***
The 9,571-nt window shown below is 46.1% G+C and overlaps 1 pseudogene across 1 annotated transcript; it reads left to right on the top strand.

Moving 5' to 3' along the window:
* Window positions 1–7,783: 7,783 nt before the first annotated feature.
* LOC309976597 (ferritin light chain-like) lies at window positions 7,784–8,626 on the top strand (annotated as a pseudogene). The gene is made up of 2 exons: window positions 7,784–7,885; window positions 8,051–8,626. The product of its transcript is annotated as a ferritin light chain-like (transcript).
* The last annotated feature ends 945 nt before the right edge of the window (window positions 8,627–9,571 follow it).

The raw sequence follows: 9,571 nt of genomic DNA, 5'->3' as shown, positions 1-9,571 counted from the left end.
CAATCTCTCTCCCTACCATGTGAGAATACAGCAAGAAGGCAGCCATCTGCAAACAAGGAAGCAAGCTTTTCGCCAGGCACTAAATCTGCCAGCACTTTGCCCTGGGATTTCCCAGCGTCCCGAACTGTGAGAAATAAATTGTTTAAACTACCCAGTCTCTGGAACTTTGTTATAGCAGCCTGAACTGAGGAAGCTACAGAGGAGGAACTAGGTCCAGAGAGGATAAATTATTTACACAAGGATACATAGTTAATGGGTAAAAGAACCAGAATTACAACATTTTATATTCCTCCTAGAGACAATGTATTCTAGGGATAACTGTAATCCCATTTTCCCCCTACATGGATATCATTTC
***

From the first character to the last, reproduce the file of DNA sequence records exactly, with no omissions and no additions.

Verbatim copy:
The 9,571-nt window shown below is 46.1% G+C and overlaps 1 pseudogene across 1 annotated transcript; it reads left to right on the top strand.

Moving 5' to 3' along the window:
* Window positions 1–7,783: 7,783 nt before the first annotated feature.
* LOC309976597 (ferritin light chain-like) lies at window positions 7,784–8,626 on the top strand (annotated as a pseudogene). The gene is made up of 2 exons: window positions 7,784–7,885; window positions 8,051–8,626. The product of its transcript is annotated as a ferritin light chain-like (transcript).
* The last annotated feature ends 945 nt before the right edge of the window (window positions 8,627–9,571 follow it).

The raw sequence follows: 9,571 nt of genomic DNA, 5'->3' as shown, positions 1-9,571 counted from the left end.
CAATCTCTCTCCCTACCATGTGAGAATACAGCAAGAAGGCAGCCATCTGCAAACAAGGAAGCAAGCTTTTCGCCAGGCACTAAATCTGCCAGCACTTTGCCCTGGGATTTCCCAGCGTCCCGAACTGTGAGAAATAAATTGTTTAAACTACCCAGTCTCTGGAACTTTGTTATAGCAGCCTGAACTGAGGAAGCTACAGAGGAGGAACTAGGTCCAGAGAGGATAAATTATTTACACAAGGATACATAGTTAATGGGTAAAAGAACCAGAATTACAACATTTTATATTCCTCCTAGAGACAATGTATTCTAGGGATAACTGTAATCCCATTTTCCCCCTACATGGATATCATTTC